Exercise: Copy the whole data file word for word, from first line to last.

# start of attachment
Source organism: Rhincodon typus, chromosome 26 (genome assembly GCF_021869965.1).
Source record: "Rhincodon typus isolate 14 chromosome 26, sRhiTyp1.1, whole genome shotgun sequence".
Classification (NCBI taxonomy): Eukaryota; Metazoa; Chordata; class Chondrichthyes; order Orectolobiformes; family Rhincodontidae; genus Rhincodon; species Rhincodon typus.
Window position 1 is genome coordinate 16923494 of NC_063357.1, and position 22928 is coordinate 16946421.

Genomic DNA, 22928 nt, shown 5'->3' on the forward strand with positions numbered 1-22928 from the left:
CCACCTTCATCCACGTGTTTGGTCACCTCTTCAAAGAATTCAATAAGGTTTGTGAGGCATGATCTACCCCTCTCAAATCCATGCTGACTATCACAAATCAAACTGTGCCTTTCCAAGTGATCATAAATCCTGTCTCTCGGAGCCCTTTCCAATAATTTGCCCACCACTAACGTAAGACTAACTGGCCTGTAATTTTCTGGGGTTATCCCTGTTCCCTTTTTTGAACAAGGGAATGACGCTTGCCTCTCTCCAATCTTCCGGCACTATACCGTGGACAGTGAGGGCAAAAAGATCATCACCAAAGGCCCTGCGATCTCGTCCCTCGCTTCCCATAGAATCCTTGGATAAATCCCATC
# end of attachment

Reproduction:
Source organism: Rhincodon typus, chromosome 26 (genome assembly GCF_021869965.1).
Source record: "Rhincodon typus isolate 14 chromosome 26, sRhiTyp1.1, whole genome shotgun sequence".
Classification (NCBI taxonomy): Eukaryota; Metazoa; Chordata; class Chondrichthyes; order Orectolobiformes; family Rhincodontidae; genus Rhincodon; species Rhincodon typus.
Window position 1 is genome coordinate 16923494 of NC_063357.1, and position 22928 is coordinate 16946421.

Genomic DNA, 22928 nt, shown 5'->3' on the forward strand with positions numbered 1-22928 from the left:
CCACCTTCATCCACGTGTTTGGTCACCTCTTCAAAGAATTCAATAAGGTTTGTGAGGCATGATCTACCCCTCTCAAATCCATGCTGACTATCACAAATCAAACTGTGCCTTTCCAAGTGATCATAAATCCTGTCTCTCGGAGCCCTTTCCAATAATTTGCCCACCACTAACGTAAGACTAACTGGCCTGTAATTTTCTGGGGTTATCCCTGTTCCCTTTTTTGAACAAGGGAATGACGCTTGCCTCTCTCCAATCTTCCGGCACTATACCGTGGACAGTGAGGGCAAAAAGATCATCACCAAAGGCCCTGCGATCTCGTCCCTCGCTTCCCATAGAATCCTTGGATAAATCCCATC